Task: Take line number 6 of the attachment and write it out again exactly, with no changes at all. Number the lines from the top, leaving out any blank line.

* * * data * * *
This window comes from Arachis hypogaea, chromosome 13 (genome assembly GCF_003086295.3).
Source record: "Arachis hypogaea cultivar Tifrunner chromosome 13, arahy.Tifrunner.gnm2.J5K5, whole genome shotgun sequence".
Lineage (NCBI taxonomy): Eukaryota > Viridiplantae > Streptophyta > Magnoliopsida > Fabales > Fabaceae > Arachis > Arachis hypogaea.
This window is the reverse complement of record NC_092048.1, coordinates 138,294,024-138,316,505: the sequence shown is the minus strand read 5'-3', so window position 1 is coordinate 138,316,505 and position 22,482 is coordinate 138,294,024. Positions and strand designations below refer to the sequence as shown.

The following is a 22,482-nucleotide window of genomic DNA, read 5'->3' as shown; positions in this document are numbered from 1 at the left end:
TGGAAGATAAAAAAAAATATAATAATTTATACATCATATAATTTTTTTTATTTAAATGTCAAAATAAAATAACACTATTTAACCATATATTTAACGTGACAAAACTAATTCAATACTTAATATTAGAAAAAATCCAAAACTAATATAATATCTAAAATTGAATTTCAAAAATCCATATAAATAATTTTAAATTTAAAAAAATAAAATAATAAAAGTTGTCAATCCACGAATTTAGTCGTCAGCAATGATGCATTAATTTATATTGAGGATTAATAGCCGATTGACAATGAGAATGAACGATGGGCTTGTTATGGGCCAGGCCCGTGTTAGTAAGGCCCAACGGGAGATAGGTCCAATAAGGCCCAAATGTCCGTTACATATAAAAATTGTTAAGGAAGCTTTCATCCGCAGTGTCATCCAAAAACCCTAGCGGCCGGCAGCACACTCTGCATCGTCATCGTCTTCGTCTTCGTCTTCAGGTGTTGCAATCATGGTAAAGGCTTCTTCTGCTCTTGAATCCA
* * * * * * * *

TGGAAGATAAAAAAAAATATAATAATTTATACATCATATAATTTTTTTTATTTAAATGTCAAAATAAAATAACACTATTTAACCATATATTTAACGTGACAAAACTAATTCAATACTTAATATTAGAAAAAATCCAAAACTAATATAATATCTAAAATTGAATTTCAAAAATCCATATAAATAATTTTAAATTTAAAAAAATAAAATAATAAAAGTTGTCAATCCACGAATTTAGTCGTCAGCAATGATGCATTAATTTATATTGAGGATTAATAGCCGATTGACAATGAGAATGAACGATGGGCTTGTTATGGGCCAGGCCCGTGTTAGTAAGGCCCAACGGGAGATAGGTCCAATAAGGCCCAAATGTCCGTTACATATAAAAATTGTTAAGGAAGCTTTCATCCGCAGTGTCATCCAAAAACCCTAGCGGCCGGCAGCACACTCTGCATCGTCATCGTCTTCGTCTTCGTCTTCAGGTGTTGCAATCATGGTAAAGGCTTCTTCTGCTCTTGAATCCA